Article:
Every entrepreneur a social entrepreneur: Hartigan
It’s perhaps a little surprising to hear Dr Pamela Hartigan, Director of the Skoll Centre for Social Entrepreneurship at Saïd Business School, Oxford University, confess she’s starting to dislike the term “social entrepreneur”. But she has her reasons.
“It was a very useful term at the beginning of this movement back in the 1970s … [when] we desperately needed to identify those people with the entrepreneurial mindset … to transform systems that were inequitable,” she told a boardroom seminar at UTS Business School. “Now what I think it is doing is dichotomising ‘This is where we make our money’ and ‘This is where we do good’.”
But every entrepreneur needs to be a social entrepreneur, says Hartigan, one of the world’s leading proponents of social entrepreneurship, who also delivered a master class to MBA students and others during her recent visit.
“We cannot afford to be compartmentalising this thinking,” she says. “You can’t be an entrepreneur and not be thinking about the social and environmental impact of what you’re doing, and you can’t be a social entrepreneur without thinking about the financial liability of your operations.”
At Saïd, entrepreneurial thinking is being “mainstreamed” into the MBA program, she says. UTS Business School Dean Roy Green told the gathering social entrepreneurship was an area "growing in importance as part of what we do". The Business School has just introduced a Social Innovation Fellowship Program - the first of its kind in Australia - under which its top postgraduate students will work with social enterprises to develop new business models and help them become more “investor ready”.
Talking to a boardroom group that included investors, bankers, consultants and leaders from social enterprise and philanthropy, including representatives of Commonwealth Bank of Australia's institutional banking and markets group, Social Ventures Australia, Deloitte and Social Enterprise Finance Australia, Dr Hartigan addressed “impact investing” – investment to generate financial return as well as social or environmental value.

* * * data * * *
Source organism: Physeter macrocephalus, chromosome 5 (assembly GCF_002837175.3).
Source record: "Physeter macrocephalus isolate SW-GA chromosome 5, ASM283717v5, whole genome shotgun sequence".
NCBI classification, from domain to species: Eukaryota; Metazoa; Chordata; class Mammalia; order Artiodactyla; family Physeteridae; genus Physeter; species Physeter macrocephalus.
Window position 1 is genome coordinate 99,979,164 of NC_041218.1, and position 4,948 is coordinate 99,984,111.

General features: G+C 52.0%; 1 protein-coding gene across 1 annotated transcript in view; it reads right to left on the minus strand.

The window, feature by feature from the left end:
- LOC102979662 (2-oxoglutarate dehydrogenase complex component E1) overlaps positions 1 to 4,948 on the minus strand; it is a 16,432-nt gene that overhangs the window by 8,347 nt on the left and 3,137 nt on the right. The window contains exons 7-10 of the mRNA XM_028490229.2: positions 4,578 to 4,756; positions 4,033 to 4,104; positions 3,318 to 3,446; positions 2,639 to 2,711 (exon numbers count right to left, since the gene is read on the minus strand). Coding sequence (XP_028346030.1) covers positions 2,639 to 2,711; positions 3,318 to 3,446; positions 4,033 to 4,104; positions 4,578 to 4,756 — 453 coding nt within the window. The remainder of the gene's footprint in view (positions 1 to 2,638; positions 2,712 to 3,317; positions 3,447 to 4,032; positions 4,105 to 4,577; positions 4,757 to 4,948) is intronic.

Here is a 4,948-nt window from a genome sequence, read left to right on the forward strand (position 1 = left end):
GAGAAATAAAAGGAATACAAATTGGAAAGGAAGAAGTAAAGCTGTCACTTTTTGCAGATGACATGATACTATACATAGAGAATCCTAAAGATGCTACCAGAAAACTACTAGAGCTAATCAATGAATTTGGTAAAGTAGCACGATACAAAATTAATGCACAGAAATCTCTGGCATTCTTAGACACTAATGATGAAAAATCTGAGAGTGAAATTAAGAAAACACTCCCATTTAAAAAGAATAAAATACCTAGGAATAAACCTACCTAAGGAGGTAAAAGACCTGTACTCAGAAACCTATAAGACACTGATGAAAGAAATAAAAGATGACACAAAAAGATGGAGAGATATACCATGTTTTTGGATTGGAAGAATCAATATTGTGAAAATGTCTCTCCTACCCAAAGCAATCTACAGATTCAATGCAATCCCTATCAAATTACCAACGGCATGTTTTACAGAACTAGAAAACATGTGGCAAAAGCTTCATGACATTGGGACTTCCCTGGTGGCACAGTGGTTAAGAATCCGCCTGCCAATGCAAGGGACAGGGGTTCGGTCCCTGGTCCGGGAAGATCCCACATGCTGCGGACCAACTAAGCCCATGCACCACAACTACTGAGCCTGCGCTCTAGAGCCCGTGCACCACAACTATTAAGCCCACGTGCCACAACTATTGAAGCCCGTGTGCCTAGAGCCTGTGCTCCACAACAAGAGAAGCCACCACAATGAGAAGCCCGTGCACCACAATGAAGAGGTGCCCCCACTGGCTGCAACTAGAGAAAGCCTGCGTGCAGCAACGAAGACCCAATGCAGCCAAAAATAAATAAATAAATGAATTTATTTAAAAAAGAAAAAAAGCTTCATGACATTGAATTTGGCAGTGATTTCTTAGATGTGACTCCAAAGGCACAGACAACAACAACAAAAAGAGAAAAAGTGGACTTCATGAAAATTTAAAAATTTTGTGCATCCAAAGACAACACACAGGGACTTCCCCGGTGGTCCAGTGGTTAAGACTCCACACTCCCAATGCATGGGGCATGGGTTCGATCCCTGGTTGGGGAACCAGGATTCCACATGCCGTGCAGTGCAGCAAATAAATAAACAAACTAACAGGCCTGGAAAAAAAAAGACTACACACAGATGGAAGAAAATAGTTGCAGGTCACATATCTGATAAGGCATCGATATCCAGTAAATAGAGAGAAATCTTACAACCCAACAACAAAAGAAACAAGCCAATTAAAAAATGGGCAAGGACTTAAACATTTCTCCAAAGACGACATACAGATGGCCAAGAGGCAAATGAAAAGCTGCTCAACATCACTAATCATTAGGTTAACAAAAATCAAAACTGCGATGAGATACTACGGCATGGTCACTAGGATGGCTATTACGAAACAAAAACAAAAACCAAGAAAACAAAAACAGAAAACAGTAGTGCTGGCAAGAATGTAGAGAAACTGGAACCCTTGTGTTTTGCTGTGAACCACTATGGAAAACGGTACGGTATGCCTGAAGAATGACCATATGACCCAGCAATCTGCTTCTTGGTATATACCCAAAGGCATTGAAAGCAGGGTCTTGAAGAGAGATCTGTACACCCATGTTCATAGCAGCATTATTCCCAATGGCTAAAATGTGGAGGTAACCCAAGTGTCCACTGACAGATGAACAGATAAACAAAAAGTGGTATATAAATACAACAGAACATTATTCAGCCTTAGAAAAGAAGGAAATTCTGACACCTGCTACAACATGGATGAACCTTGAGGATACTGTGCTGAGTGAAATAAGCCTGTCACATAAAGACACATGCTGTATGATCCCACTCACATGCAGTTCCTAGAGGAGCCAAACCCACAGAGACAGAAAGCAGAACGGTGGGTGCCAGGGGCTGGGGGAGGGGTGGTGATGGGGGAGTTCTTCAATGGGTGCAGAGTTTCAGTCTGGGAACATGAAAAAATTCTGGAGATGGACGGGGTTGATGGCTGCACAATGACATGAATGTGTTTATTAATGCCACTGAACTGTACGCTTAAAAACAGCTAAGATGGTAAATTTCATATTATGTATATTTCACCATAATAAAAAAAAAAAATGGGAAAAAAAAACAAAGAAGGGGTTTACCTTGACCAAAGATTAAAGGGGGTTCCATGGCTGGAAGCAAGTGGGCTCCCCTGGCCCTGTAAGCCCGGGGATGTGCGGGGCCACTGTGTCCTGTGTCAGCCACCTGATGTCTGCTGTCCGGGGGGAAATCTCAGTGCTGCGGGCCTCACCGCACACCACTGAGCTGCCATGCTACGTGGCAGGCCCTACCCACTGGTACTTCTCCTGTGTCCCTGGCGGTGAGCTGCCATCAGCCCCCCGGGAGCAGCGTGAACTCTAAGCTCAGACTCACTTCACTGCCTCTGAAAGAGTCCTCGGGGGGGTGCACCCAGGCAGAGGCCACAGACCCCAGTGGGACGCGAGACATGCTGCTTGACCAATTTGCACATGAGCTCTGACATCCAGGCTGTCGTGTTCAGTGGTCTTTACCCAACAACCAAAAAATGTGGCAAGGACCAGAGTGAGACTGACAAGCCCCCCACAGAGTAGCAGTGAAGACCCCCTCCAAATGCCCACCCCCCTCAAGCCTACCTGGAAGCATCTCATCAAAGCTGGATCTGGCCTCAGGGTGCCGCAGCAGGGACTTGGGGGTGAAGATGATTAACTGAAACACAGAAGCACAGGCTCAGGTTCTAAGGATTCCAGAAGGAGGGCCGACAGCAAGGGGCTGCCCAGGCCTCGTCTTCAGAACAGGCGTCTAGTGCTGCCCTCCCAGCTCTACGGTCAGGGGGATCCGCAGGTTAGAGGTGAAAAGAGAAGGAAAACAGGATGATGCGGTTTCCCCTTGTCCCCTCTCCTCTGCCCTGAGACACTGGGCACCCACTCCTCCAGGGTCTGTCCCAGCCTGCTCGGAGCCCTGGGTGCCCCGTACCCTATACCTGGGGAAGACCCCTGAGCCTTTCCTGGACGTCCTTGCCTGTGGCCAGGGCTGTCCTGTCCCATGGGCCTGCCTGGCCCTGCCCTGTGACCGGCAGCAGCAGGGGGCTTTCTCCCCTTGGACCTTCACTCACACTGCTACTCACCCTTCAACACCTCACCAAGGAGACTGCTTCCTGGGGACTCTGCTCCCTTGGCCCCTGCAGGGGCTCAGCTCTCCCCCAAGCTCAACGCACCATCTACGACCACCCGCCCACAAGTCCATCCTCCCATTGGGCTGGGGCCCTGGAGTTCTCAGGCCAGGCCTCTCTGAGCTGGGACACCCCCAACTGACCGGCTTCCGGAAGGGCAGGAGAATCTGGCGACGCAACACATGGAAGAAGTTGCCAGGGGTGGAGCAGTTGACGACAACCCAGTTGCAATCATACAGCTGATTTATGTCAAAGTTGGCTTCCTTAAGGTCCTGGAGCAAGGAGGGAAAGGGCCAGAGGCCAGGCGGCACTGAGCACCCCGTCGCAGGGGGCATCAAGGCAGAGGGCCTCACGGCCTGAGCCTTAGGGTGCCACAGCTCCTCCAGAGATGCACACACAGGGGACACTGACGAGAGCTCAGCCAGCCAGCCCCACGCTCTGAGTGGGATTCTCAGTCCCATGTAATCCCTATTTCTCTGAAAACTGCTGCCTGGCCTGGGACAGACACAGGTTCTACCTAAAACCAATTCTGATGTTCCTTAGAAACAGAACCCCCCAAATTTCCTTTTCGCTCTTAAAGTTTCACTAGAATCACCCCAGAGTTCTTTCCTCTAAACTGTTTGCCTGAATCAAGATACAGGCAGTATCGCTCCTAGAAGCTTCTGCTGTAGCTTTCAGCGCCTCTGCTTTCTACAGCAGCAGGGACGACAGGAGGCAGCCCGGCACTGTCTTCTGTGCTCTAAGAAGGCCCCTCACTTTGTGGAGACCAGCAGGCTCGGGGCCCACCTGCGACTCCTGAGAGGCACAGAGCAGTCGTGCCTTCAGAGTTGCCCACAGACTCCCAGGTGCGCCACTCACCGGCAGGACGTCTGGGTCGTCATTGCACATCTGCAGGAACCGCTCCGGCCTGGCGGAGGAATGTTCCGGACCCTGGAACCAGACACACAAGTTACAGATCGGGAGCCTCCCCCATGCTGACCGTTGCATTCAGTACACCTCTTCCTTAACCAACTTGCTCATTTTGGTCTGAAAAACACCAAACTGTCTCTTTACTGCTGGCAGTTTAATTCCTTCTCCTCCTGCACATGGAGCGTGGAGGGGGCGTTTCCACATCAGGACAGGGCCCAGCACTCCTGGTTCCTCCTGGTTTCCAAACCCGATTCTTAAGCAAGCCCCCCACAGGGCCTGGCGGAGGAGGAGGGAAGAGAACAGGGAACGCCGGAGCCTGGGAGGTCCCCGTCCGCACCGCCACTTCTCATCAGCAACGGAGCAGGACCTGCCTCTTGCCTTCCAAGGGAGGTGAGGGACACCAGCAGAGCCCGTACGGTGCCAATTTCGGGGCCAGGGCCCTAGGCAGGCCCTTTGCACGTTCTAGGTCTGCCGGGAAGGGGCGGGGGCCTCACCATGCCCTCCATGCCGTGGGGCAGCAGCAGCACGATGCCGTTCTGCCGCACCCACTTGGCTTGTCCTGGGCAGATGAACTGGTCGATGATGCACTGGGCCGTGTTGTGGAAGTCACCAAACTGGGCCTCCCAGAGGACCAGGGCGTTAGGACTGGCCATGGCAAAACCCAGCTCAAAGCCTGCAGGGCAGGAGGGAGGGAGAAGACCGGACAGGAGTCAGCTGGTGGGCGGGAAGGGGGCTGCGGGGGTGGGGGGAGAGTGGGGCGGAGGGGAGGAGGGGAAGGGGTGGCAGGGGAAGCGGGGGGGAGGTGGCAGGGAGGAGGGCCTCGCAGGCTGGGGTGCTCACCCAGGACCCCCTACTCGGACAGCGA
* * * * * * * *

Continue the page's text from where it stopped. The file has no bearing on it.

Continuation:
Dr Hartigan says impact investing is still in its infancy but the potential is huge. It has caught the attention of the Group of Eight, which last year established a Social Impact Investment Taskforce, bringing together government officials and senior figures from finance, business and philanthropy from across France, Germany, Italy, the United Kingdom, Japan, the United States, Canada, and Russia. Australia has observer status.
But there is still real confusion about what impact investing is, Dr Hartigan says. Often, people talk about impact investing when they are really talking about philanthropy or about business that is having an impact as a by-product rather than as its main goal.
Impact investing is about “fundamentally changing the way business is done, about rethinking business”, she says. It’s about “mission-locked” social business and business actively delivering social value.
“This is really where the G8 is looking,” she says. It’s the locked-in focus of the B Corp, or benefit corporation, movement.
“For me, two things are required: intentionality and measurement,” Dr Hartigan says of impact investing. “A pharma company that produces a great drug that cures cancer, their intentionality was not a social mission, it was to make money. It’s great they did this, but the intention has to be there.
“And measurements have to be very accurately looked at – the social and environmental return as well as financial return,” she says
'We cannot afford to be